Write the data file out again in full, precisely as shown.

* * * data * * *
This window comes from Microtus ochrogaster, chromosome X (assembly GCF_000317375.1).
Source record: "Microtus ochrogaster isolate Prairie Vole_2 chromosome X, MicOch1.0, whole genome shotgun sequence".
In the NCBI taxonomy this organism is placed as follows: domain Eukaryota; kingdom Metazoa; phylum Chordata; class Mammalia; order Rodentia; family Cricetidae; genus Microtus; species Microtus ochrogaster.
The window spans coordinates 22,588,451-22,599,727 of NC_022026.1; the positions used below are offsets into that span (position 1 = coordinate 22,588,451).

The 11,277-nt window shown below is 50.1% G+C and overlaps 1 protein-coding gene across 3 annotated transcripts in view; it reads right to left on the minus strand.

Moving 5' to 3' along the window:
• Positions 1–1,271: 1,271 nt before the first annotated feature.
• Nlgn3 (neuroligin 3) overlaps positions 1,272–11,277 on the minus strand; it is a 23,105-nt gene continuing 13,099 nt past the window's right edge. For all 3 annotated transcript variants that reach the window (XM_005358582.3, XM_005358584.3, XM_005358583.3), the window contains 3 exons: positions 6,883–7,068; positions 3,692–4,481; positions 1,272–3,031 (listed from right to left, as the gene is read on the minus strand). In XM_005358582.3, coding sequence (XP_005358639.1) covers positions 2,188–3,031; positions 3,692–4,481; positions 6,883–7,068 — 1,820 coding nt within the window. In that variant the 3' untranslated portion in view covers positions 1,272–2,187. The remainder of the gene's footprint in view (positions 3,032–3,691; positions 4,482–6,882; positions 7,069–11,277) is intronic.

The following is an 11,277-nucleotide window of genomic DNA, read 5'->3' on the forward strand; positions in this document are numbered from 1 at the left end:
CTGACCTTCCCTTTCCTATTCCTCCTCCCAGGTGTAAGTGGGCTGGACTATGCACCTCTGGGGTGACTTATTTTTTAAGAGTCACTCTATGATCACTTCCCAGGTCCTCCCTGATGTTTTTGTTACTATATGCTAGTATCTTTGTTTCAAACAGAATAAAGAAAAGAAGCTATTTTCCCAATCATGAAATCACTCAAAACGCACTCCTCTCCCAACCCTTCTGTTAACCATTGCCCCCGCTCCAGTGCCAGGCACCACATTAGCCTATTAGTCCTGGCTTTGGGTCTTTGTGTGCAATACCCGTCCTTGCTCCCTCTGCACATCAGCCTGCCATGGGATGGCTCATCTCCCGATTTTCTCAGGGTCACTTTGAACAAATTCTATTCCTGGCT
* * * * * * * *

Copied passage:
This window comes from Microtus ochrogaster, chromosome X (assembly GCF_000317375.1).
Source record: "Microtus ochrogaster isolate Prairie Vole_2 chromosome X, MicOch1.0, whole genome shotgun sequence".
In the NCBI taxonomy this organism is placed as follows: domain Eukaryota; kingdom Metazoa; phylum Chordata; class Mammalia; order Rodentia; family Cricetidae; genus Microtus; species Microtus ochrogaster.
The window spans coordinates 22,588,451-22,599,727 of NC_022026.1; the positions used below are offsets into that span (position 1 = coordinate 22,588,451).

The 11,277-nt window shown below is 50.1% G+C and overlaps 1 protein-coding gene across 3 annotated transcripts in view; it reads right to left on the minus strand.

Moving 5' to 3' along the window:
• Positions 1–1,271: 1,271 nt before the first annotated feature.
• Nlgn3 (neuroligin 3) overlaps positions 1,272–11,277 on the minus strand; it is a 23,105-nt gene continuing 13,099 nt past the window's right edge. For all 3 annotated transcript variants that reach the window (XM_005358582.3, XM_005358584.3, XM_005358583.3), the window contains 3 exons: positions 6,883–7,068; positions 3,692–4,481; positions 1,272–3,031 (listed from right to left, as the gene is read on the minus strand). In XM_005358582.3, coding sequence (XP_005358639.1) covers positions 2,188–3,031; positions 3,692–4,481; positions 6,883–7,068 — 1,820 coding nt within the window. In that variant the 3' untranslated portion in view covers positions 1,272–2,187. The remainder of the gene's footprint in view (positions 3,032–3,691; positions 4,482–6,882; positions 7,069–11,277) is intronic.

The following is an 11,277-nucleotide window of genomic DNA, read 5'->3' on the forward strand; positions in this document are numbered from 1 at the left end:
CTGACCTTCCCTTTCCTATTCCTCCTCCCAGGTGTAAGTGGGCTGGACTATGCACCTCTGGGGTGACTTATTTTTTAAGAGTCACTCTATGATCACTTCCCAGGTCCTCCCTGATGTTTTTGTTACTATATGCTAGTATCTTTGTTTCAAACAGAATAAAGAAAAGAAGCTATTTTCCCAATCATGAAATCACTCAAAACGCACTCCTCTCCCAACCCTTCTGTTAACCATTGCCCCCGCTCCAGTGCCAGGCACCACATTAGCCTATTAGTCCTGGCTTTGGGTCTTTGTGTGCAATACCCGTCCTTGCTCCCTCTGCACATCAGCCTGCCATGGGATGGCTCATCTCCCGATTTTCTCAGGGTCACTTTGAACAAATTCTATTCCTGGCT